Talking to oneself needs not to be seen as a sign of lunacy or bizarre behavior anymore. A third-person monologue could become a useful strategy for emotional management according to a team of researchers in Michigan, USA.
Apparently, people do a better job of controlling their emotions when they talk to themselves in the third person than talking in the first person. This was the first study to document this phenomenon. The research had financial support from the John Temple Foundation and the National Institutes of Health. Researchers carried out two experiments in two distinct universities in Michigan.
Namely, the studies were conducted at Michigan State University and the University of Michigan. At the MSU, researchers had participants watch a series of pictures depicting neutral to disturbing imagery. Participants reacted to the pictures by talking to themselves in both the first and third person. Monitoring the participants' brains in real time with the aid of an electroencephalograph, researchers observed that when they referred to themselves in the third person, the emotional centers of the brain showed a much more rapid activity decrease without an increase in neurological burden. In other words, talking in the third person was no more effortful and resulted in stronger emotional self-control.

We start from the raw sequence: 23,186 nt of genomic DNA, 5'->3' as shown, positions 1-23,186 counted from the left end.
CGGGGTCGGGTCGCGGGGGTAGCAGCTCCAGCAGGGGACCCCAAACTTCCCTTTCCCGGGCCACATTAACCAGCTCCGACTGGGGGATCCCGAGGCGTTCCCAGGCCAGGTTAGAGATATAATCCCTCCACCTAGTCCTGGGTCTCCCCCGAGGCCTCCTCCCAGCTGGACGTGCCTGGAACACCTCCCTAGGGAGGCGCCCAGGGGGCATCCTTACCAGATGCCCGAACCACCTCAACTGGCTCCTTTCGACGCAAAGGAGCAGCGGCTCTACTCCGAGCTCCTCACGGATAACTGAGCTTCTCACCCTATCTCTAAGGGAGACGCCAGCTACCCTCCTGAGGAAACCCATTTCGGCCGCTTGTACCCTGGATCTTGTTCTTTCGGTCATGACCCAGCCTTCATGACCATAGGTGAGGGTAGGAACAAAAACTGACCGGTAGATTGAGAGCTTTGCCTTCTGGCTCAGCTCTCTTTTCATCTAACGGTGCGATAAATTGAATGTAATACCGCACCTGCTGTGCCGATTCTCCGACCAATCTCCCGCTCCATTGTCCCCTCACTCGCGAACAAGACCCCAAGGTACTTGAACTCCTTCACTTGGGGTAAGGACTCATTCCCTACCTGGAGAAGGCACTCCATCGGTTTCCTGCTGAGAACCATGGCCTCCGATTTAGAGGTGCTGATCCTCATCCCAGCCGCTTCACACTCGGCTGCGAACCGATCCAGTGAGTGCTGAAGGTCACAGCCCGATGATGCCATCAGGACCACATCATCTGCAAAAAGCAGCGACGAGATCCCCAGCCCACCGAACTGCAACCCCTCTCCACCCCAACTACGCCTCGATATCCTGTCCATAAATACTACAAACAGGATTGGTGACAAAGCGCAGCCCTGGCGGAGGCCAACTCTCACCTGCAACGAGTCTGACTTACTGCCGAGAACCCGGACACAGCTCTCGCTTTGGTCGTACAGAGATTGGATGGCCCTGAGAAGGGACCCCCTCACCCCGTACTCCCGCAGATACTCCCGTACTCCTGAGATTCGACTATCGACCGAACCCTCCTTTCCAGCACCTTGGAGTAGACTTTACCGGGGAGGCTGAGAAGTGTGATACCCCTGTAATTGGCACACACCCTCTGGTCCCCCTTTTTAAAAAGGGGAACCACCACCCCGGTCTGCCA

The results from the experiment at the University of Michigan point to the same direction. While thinking about their painful experiences, participants were able to control their emotions better when having monologues in the third person. Their brains were also monitored in real time, in this case with fMRI. According to scientists, the results suggest that “third person self-talk” can be used to provide effective emotional self-control in stressful situations.
Of course, these findings need further confirmation from subsequent studies, but they already seem to have implications for the current understanding of individual temperament and behavior. It is often observed that more impulsive or emotionally reactive individuals tend to be more vocal about their feelings or frustrations in stressful situations. This heightened propensity to vocalize their emotions may be, in part, a mechanism of emotional self-control. If so, engaging in third person vociferation, bizarre as it seems, might be beneficial to those who struggle with self-control or behavioral problems.
Self-control is a clinically relevant aspect in a wide variety of situations within the field of psychology. Third person monologues could, for example, have instrumental value in some types of psychotherapy targeted at emotional or behavioral disorders.